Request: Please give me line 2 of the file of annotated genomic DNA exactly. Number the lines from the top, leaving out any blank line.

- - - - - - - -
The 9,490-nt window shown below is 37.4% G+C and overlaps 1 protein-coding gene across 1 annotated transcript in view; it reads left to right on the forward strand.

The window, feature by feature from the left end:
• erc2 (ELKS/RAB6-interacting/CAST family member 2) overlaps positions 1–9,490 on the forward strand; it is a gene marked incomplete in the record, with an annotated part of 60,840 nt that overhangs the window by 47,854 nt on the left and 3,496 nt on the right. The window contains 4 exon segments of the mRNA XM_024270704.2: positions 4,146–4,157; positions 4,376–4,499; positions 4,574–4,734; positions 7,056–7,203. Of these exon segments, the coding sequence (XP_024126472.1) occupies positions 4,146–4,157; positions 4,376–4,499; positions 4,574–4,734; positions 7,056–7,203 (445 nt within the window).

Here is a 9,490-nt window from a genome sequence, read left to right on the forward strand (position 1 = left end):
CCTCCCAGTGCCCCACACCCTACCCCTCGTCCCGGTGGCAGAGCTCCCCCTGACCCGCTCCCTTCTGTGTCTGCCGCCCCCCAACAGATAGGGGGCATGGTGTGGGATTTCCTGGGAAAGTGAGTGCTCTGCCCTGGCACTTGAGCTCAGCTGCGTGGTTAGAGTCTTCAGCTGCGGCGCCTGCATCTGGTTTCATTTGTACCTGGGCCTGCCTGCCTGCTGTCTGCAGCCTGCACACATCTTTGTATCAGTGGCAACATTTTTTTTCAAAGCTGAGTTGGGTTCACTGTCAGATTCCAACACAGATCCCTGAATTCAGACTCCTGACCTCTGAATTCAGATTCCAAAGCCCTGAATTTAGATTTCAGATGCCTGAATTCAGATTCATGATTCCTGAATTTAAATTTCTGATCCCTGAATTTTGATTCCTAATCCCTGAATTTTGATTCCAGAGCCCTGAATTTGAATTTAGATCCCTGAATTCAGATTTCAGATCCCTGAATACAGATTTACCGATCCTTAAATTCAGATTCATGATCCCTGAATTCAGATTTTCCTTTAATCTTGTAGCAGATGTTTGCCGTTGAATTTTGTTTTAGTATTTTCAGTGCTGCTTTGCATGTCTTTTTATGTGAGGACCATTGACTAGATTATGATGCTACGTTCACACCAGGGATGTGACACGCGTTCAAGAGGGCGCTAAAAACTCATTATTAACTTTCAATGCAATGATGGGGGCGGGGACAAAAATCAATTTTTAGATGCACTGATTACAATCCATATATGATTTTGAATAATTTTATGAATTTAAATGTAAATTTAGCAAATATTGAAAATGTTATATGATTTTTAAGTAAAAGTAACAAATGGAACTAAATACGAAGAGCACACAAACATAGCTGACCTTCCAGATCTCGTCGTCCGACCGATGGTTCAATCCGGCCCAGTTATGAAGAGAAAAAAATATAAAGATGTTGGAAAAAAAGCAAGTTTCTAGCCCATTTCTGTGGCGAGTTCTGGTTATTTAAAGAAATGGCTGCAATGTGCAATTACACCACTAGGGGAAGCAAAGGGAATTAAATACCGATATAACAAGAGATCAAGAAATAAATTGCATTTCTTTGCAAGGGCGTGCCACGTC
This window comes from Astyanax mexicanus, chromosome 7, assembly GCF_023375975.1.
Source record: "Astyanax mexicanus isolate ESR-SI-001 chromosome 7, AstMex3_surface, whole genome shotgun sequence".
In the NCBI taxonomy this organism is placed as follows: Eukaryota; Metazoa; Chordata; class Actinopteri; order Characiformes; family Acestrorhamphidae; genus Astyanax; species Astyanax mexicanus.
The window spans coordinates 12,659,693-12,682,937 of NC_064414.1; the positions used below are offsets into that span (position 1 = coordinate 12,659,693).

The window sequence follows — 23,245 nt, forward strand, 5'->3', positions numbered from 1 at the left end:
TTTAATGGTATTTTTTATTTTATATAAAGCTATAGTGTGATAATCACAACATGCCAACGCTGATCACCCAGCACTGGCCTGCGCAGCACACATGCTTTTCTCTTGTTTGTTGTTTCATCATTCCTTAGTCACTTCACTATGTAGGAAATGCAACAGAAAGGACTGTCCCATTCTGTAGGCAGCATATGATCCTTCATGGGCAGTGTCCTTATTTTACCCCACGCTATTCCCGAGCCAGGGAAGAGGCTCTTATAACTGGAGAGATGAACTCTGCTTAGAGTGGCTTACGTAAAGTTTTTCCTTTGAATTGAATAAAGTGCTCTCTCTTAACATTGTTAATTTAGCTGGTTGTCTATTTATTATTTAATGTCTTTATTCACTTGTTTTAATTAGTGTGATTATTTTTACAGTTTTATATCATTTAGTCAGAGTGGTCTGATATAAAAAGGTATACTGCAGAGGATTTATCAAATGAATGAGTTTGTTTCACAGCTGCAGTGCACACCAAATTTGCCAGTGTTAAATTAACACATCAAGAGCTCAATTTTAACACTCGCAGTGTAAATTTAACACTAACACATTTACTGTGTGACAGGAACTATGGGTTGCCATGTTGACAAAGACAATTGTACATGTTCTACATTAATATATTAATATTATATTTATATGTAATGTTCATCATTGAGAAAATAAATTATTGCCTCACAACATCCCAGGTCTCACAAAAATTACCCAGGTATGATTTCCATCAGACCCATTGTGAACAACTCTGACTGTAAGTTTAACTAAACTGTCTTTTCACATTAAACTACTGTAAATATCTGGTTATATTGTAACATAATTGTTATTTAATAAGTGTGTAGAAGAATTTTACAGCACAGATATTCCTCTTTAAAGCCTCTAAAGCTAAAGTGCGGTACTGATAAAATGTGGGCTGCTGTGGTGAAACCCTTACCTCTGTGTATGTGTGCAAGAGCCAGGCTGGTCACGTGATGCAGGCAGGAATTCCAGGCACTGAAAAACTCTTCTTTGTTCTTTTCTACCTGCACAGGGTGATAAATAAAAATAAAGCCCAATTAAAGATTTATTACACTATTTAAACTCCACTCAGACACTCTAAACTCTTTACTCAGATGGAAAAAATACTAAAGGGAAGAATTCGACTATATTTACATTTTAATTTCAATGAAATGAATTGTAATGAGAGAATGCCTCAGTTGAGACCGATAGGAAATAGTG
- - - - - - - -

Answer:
The window, feature by feature from the left end: